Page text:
The iconic animals of the Galapagos inspired Darwin and proved his thesis that species adapt and mutate to fit their environment, survive and thrive in it.

In 1934 Ecuador enacted the first legislation to protect the islands and they were shortly later declared a national park and the Charles Darwin Research Station was founded as a scientific station and to help rehabilitate the giant tortoise populations.

Modern Galapagos has become a site for increasing tours as well as ongoing scientific study.

Subsequent population booms have had negative impacts, and efforts to conserve the delicate ecosystems are of utmost important as you will notice during your Galapagos Islands vacation.

 Ecuador and Galapagos Islands' Culture

Ecuador’s population is dominated by mestizo, a mix of Spanish with native indigenous people.

Indigenous influence can be seen in modern Ecuador almost everywhere but especially in small towns like Otavalo where the local women create beautiful artisanal goods and dress in traditional clothing.

The Amazon regions also are still home to aboriginal communities, some in particular, were granted to be intangible respecting their desire to live far from civilization.

During your Ecuador and Galapagos tour, you will find that sharp regional differences exist, namely between the people of the coast (costeños) and people from the Andes or serranos (sierras).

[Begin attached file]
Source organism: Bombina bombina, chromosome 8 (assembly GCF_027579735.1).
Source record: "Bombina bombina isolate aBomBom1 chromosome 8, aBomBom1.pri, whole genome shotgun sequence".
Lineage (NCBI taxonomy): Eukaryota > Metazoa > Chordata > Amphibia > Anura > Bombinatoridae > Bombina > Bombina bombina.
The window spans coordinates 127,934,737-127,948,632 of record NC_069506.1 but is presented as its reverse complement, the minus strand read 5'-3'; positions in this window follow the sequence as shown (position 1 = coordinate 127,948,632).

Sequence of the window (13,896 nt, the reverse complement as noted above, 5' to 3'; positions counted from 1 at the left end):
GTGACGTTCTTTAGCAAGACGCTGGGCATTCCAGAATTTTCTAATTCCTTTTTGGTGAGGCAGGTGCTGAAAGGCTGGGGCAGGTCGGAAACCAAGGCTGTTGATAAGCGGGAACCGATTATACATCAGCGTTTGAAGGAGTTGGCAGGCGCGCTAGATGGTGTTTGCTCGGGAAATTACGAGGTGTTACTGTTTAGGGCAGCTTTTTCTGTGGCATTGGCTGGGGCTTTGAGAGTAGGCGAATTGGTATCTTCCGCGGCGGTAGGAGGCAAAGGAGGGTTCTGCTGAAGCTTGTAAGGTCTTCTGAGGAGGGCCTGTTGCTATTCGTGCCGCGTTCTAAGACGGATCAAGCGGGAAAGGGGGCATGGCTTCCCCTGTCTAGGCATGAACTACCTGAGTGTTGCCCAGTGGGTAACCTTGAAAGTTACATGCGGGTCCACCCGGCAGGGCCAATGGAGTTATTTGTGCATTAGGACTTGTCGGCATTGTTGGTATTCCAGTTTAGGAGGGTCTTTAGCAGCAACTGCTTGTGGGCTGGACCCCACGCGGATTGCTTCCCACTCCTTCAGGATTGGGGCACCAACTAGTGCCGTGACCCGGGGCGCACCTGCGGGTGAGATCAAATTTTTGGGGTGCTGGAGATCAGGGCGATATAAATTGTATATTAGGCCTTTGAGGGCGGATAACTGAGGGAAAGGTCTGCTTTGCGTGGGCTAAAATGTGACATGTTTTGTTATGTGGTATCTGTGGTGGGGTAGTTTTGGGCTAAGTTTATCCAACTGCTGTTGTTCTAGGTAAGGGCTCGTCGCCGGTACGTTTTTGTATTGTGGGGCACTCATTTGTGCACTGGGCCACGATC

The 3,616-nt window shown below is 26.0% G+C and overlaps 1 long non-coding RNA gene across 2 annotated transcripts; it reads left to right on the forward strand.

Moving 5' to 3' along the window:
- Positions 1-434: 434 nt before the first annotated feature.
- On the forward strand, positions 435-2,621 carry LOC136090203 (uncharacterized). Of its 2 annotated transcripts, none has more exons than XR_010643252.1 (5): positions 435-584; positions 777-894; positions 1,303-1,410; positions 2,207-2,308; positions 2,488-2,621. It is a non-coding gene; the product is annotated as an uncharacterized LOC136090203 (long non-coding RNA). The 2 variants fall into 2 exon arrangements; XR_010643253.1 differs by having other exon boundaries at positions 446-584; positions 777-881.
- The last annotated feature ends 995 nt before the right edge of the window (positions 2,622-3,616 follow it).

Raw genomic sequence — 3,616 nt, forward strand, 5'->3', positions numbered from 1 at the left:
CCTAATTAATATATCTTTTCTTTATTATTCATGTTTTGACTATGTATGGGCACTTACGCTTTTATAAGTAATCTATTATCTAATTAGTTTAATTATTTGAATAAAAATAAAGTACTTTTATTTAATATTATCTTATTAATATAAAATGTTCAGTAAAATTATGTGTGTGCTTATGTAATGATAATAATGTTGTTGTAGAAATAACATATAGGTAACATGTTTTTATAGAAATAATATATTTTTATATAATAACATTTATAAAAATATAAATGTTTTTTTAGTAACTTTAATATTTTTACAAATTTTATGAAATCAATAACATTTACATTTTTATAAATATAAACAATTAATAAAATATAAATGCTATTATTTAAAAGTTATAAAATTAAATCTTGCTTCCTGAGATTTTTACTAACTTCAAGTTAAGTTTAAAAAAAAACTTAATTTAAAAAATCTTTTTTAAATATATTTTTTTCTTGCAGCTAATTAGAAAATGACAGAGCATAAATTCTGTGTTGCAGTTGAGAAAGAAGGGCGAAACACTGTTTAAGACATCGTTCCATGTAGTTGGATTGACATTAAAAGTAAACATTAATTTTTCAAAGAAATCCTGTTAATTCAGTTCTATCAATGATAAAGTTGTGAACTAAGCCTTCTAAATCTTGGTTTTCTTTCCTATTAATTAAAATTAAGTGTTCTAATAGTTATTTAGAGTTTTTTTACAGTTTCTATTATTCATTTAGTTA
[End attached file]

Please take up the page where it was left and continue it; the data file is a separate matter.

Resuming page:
This regionality can be seen in the way people dress, physical appearance, food, accent, politics and other cultural nuances.

The chagra is an important cultural figure left over from the Spanish colonialism and hacienda system.

You can still find vestiges of the chagra culture  in present-day working haciendas and rural communities in the Sierras.

Ecuadorians are traditionally optimistic, warm and respectful people.

Often times they are indirect communicators who speak with a great deal of courtesy and tend to avoid bluntness or conflict, often going out of their way to say to avoid having to say no.

Despite the name, the ‘panama hat‘ is of Ecuadorian origin and can be found in local markets across the country. Most notable are the colorful, handmade artisan ‘panama hat’ of Cuenca.

Hand-woven textiles such as shawls and ponchos are another principle handicraft as well as intricately beautiful silver filigree jewelry.

You will find charming roses everywhere in the mainland during your Ecuador and Galapagos tour. Ecuador is famed for producing long-stemmed roses of exceptional quality and diversity and is the chief exporter of high-quality roses to the world.